Alexander OsadchievCC BY 3.0

What’s up? The Friday links (78)

Welcome back from all the EGU Vienna, SSA Pasadena and INQUA Fucino meetings during the last days. You have missed a lot of stunning images. Today is Friday and here are your links!

We had quite a few links on North American seimology and earthquake hazard in the past – here is Julian‘s post on Precarious Boulders and Earthquakes in New Zealand. He introduces Mark Stirling’s work on the earthquake history of fragile boulders (or rather the history of these boulders without an earthquake) and his research on what I would like to call boulder paleoseismology!

 

I really like this weeks Imaggeo on Mondays, because it’s a photograph of the so-called Earthquake Lake, originally named Sarez Lake. Due to a massive landslide associated with the Ms 7.4 (IX) 1911 Pamir Earthquake, the Murgab River valley (also Bartang River valley) was blocked and the lake developed. There’s way more to read on this topic, and even if you’ve known the lake and its history before, there is still this beautiful photograph for you to enjoy:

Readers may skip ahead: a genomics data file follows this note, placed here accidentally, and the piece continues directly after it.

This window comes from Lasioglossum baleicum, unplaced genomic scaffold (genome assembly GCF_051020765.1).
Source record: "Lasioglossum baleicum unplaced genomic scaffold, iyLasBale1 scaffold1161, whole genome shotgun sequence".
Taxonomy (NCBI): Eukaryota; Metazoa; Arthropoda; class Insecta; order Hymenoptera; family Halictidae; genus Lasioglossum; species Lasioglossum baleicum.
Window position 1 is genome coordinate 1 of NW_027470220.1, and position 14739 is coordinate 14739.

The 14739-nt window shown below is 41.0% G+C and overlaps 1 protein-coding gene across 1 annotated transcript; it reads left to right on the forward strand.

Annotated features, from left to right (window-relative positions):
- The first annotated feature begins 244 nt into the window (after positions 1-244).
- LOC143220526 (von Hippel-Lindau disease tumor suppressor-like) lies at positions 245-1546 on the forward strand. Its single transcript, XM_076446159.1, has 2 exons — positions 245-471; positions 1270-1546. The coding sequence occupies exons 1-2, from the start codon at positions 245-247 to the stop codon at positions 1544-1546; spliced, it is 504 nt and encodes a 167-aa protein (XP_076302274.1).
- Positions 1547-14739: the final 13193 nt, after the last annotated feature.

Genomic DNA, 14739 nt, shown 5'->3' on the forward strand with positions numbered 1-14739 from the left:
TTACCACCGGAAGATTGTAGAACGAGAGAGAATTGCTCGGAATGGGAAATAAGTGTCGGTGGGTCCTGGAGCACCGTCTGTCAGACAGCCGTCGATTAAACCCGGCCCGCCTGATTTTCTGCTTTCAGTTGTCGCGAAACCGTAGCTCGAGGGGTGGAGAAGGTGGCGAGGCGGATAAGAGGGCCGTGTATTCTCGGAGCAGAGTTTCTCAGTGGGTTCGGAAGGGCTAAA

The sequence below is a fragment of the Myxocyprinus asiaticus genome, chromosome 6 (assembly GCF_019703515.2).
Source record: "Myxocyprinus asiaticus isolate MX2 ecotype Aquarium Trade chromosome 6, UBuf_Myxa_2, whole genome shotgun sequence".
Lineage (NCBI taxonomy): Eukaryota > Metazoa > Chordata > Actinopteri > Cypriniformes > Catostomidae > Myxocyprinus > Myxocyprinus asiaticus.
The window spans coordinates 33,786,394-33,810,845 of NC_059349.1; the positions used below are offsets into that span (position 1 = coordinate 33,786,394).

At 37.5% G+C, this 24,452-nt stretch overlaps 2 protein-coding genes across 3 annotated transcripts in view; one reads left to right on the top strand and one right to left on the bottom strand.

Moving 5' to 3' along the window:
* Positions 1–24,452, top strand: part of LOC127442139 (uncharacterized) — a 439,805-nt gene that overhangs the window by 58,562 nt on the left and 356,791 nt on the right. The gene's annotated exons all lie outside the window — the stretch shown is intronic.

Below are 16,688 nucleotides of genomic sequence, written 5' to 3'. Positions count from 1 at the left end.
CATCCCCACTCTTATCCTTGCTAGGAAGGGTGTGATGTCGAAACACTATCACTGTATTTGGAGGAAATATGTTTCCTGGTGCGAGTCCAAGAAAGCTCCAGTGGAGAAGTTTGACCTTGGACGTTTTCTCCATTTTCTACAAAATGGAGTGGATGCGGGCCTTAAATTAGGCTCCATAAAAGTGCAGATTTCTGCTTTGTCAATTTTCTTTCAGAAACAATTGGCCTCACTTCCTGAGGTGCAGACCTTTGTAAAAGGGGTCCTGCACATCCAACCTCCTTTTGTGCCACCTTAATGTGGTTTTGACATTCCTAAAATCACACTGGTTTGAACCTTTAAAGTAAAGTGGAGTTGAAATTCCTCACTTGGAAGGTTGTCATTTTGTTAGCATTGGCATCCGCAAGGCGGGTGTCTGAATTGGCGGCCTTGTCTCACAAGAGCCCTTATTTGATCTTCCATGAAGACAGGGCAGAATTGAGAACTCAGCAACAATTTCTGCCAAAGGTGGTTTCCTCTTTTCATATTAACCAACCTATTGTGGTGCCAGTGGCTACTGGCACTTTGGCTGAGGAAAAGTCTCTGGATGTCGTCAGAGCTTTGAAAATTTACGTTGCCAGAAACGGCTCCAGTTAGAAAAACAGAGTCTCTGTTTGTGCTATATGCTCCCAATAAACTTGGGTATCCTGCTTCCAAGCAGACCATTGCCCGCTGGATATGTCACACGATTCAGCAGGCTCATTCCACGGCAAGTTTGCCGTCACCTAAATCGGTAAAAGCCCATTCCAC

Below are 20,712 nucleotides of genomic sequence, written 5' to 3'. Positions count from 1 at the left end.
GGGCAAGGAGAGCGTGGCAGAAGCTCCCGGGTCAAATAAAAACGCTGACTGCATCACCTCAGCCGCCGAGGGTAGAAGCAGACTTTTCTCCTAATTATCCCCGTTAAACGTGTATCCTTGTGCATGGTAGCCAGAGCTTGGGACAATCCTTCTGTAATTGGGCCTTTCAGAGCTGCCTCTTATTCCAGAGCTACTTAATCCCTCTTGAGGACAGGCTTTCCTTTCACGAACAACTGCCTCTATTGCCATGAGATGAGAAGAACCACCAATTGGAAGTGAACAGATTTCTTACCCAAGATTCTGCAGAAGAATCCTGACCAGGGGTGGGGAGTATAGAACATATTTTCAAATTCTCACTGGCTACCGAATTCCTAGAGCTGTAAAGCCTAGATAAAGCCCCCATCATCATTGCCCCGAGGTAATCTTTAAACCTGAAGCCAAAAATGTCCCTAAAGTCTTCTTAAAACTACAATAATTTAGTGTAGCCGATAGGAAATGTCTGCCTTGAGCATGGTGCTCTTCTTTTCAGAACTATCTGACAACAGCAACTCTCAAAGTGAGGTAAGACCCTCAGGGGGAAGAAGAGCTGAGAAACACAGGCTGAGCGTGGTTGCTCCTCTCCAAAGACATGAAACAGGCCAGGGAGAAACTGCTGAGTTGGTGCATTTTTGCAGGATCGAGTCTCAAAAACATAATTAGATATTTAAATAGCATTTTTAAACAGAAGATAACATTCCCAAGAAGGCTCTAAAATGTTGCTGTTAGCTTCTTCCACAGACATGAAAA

Sarez lake, born by the earthquake, by Alexander Osadchiev | CC BY 3.0

 

Staying in Asian high mountain ranges, watch this great video by Ghazoui Zakaria from ISTerre, France: Inside Himalayan Lakes. The video is on Ghazoui’s research on lake sediments and won the Communicate Your Science competition!

 

Another video catched my attention this week – it was footage on the Calbuco eruption during sunset. It again shows how beautiful these dangerous natural hazards can be:

And here the same volcano when it was still “sleeping”:

(HT Dan’s WWSJ)

And here are even more stunning and interesting pictures on this eruption:

 

And, last but not least, read this introduction on Fracking, Injecting and Earthquakes on Seismo Blog. And note their announcement:

Seismo Blog:
If you want to learn more about fracking, injection wells and the risk of earthquakes associated with both, come to the Berkeley campus next Wednesday, April 29. Greg Beroza, an Earth scientist from Stanford, will give BSL’s annual Lawson Lecture under the title “Induced Earthquakes in the 21st Century”. The talk will start at 5:30 pm in the Banatao Auditorium in Sutardja Dai Hall (Citris-Building).

 

 

Have a nice weekend!

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Andreas Rudersdorf

loves finding and exploring faults using remote sensing and shallow geophysics. No matter if slowly active, buried or just undiscovered! He is studing neotectonics in the Gobi desert at RWTH Aachen University.

See all posts Andreas Rudersdorf

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